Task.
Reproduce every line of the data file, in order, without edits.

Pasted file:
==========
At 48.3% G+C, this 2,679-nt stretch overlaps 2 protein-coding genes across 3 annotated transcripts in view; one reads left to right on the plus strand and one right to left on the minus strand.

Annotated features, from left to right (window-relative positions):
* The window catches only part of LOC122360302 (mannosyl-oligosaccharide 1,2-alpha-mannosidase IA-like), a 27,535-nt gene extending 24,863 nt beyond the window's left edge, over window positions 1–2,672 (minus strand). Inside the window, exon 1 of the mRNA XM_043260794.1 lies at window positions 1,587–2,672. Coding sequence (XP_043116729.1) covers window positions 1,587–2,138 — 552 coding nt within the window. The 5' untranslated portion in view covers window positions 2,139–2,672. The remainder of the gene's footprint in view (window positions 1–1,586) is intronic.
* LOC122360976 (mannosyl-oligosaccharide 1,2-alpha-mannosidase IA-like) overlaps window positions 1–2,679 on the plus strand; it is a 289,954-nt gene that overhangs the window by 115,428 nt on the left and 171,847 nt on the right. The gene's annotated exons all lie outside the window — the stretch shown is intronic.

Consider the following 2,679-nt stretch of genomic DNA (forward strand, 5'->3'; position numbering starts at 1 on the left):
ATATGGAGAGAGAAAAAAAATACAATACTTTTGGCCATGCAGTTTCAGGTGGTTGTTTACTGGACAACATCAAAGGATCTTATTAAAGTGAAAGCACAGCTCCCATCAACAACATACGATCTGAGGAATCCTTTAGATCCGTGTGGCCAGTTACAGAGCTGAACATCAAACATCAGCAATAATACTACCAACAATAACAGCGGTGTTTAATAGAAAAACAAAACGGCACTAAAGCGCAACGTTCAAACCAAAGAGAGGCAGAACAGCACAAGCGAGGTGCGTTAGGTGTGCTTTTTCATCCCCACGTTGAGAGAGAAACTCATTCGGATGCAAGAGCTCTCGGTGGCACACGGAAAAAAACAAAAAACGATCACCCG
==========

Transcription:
At 48.3% G+C, this 2,679-nt stretch overlaps 2 protein-coding genes across 3 annotated transcripts in view; one reads left to right on the plus strand and one right to left on the minus strand.

Annotated features, from left to right (window-relative positions):
* The window catches only part of LOC122360302 (mannosyl-oligosaccharide 1,2-alpha-mannosidase IA-like), a 27,535-nt gene extending 24,863 nt beyond the window's left edge, over window positions 1–2,672 (minus strand). Inside the window, exon 1 of the mRNA XM_043260794.1 lies at window positions 1,587–2,672. Coding sequence (XP_043116729.1) covers window positions 1,587–2,138 — 552 coding nt within the window. The 5' untranslated portion in view covers window positions 2,139–2,672. The remainder of the gene's footprint in view (window positions 1–1,586) is intronic.
* LOC122360976 (mannosyl-oligosaccharide 1,2-alpha-mannosidase IA-like) overlaps window positions 1–2,679 on the plus strand; it is a 289,954-nt gene that overhangs the window by 115,428 nt on the left and 171,847 nt on the right. The gene's annotated exons all lie outside the window — the stretch shown is intronic.

Consider the following 2,679-nt stretch of genomic DNA (forward strand, 5'->3'; position numbering starts at 1 on the left):
ATATGGAGAGAGAAAAAAAATACAATACTTTTGGCCATGCAGTTTCAGGTGGTTGTTTACTGGACAACATCAAAGGATCTTATTAAAGTGAAAGCACAGCTCCCATCAACAACATACGATCTGAGGAATCCTTTAGATCCGTGTGGCCAGTTACAGAGCTGAACATCAAACATCAGCAATAATACTACCAACAATAACAGCGGTGTTTAATAGAAAAACAAAACGGCACTAAAGCGCAACGTTCAAACCAAAGAGAGGCAGAACAGCACAAGCGAGGTGCGTTAGGTGTGCTTTTTCATCCCCACGTTGAGAGAGAAACTCATTCGGATGCAAGAGCTCTCGGTGGCACACGGAAAAAAACAAAAAACGATCACCCG